Theorin, Johan - 'The Asylum' (translated by Marlaine Delargy)
Johan Theorin has gained a substantial following with his books set on the island of Oland in the Baltic Sea. We're still awaiting the fourth in the quartet, as the most recent book to be translated, THE ASYLUM is a standalone novel very different in tone and feel from Theorin's previous books.
Jan Hauger is a pre-school teacher who applies for a job at The Dell, a school attached to the psychiatric hospital of St Patricia's. The children of some of the hospital's patients are educated at the pre-school and allowed regular access to their parent through a subterranean passage. The hospital is referred to locally as St Pscho's, mainly due to the notoriety and fame of many of the institution's dangerous patients.
Jan has plenty of pre-school experience but also has a subtext for wanting the job. One of the inmates is Alice Rami, a briefly famous singer who has a history of psychiatric problems. Since Alice and Jan were once briefly hospitalised in the same institution and struck up a friendship, he has been obsessed with the singer. However Jan also has another secret. A child in his care once went missing for a short period of time and authorities were convinced that Jan was involved in the kidnapping.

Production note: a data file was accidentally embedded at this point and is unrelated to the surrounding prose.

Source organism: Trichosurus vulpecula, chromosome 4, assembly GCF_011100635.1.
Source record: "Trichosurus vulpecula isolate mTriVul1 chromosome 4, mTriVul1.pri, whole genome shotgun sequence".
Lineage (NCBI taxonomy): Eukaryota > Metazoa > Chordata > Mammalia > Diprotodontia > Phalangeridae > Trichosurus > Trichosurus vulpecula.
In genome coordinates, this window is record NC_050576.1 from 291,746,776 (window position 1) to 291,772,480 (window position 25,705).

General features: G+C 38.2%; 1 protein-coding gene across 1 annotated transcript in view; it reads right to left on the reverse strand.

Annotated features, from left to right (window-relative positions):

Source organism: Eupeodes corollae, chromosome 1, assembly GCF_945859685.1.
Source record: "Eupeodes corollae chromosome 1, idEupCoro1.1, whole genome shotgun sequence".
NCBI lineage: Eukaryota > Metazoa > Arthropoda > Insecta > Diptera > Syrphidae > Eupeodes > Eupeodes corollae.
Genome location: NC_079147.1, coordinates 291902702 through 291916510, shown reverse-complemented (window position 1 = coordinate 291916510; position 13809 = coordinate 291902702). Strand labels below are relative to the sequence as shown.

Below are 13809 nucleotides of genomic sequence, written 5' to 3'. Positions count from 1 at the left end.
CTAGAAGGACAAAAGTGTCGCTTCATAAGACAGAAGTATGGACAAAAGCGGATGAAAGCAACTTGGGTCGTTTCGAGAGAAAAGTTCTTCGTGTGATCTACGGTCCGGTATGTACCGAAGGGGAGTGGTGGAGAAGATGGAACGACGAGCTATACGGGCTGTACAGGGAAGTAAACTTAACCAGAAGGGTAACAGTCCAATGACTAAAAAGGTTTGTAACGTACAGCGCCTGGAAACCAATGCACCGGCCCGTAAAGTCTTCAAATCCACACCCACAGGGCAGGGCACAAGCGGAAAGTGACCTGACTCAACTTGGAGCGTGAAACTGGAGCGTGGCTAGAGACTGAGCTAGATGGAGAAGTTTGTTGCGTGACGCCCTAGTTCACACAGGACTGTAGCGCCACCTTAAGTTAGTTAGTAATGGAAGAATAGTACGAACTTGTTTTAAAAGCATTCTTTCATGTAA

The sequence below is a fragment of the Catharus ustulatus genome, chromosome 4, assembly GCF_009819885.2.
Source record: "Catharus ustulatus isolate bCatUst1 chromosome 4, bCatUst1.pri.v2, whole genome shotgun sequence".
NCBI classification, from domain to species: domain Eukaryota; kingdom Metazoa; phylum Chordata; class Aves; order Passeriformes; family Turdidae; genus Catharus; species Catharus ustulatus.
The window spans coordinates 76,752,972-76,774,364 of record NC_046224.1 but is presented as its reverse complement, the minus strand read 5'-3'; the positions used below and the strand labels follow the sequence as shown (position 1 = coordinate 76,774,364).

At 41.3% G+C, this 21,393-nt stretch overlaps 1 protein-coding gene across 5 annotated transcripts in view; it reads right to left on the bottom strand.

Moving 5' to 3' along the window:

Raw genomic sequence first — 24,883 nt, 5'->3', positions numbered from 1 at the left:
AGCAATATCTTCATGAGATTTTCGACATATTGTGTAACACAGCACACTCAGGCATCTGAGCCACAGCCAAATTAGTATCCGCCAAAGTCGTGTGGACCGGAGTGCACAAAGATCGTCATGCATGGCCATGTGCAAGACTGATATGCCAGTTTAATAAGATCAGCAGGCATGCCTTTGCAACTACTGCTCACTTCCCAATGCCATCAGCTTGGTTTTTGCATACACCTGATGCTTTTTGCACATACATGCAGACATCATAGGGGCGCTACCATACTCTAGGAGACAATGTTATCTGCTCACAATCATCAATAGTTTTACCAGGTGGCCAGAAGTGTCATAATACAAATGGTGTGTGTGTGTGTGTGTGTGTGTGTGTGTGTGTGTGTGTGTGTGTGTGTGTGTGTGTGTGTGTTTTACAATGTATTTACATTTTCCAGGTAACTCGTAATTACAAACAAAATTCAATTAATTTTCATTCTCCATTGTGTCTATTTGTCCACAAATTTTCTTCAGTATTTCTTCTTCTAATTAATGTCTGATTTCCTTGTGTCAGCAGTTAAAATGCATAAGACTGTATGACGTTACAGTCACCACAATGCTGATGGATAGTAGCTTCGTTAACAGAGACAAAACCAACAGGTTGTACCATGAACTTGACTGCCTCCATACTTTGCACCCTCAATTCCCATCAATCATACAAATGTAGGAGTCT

Theorin has rightly gained a reputation for well written books with a strong sense of place. We get this too with THE ASYLUM, where the brooding and mysterious hospital is contrasted with the cheerfulness of the pre-school. But not everything is as it seems. Some children in the school are showing worrying signs of cruelty, staff are communicating with patients and mysterious intruder is using the passage late at night to exit the hospital.
The book has three separate narratives, all involving Jan. The most substantial part is his current preoccupation with St Patricia's, but we are also given glimpses of his time as a teenager in the psychiatric unit and also the period when the young boy in his care goes missing.
There is a strong sense of developing suspense that ratchets up a notch every few chapters and given that much of the narrative involves young children, it is a credit to Theorin that he is able to make a distasteful subject readable without being sensationalist.
In terms of the great reveal towards the end of the novel, I had already guessed what would happen, but overall it was a very good suspenseful read.
Sarah Ward, England